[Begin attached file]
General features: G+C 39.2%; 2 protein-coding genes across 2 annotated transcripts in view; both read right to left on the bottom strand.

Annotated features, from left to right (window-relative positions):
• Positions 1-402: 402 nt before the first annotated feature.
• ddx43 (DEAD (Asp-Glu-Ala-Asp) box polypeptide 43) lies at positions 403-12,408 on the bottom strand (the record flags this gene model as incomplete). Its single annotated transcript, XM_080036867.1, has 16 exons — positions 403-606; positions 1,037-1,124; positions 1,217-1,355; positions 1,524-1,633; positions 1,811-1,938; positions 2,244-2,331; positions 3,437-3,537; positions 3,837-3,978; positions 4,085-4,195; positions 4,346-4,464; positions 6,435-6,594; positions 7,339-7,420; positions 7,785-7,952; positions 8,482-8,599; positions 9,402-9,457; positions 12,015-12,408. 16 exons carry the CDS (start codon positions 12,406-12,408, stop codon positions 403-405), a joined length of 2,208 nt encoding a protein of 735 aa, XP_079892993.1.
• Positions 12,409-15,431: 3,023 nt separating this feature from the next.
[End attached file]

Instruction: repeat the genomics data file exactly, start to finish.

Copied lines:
General features: G+C 39.2%; 2 protein-coding genes across 2 annotated transcripts in view; both read right to left on the bottom strand.

Annotated features, from left to right (window-relative positions):
• Positions 1-402: 402 nt before the first annotated feature.
• ddx43 (DEAD (Asp-Glu-Ala-Asp) box polypeptide 43) lies at positions 403-12,408 on the bottom strand (the record flags this gene model as incomplete). Its single annotated transcript, XM_080036867.1, has 16 exons — positions 403-606; positions 1,037-1,124; positions 1,217-1,355; positions 1,524-1,633; positions 1,811-1,938; positions 2,244-2,331; positions 3,437-3,537; positions 3,837-3,978; positions 4,085-4,195; positions 4,346-4,464; positions 6,435-6,594; positions 7,339-7,420; positions 7,785-7,952; positions 8,482-8,599; positions 9,402-9,457; positions 12,015-12,408. 16 exons carry the CDS (start codon positions 12,406-12,408, stop codon positions 403-405), a joined length of 2,208 nt encoding a protein of 735 aa, XP_079892993.1.
• Positions 12,409-15,431: 3,023 nt separating this feature from the next.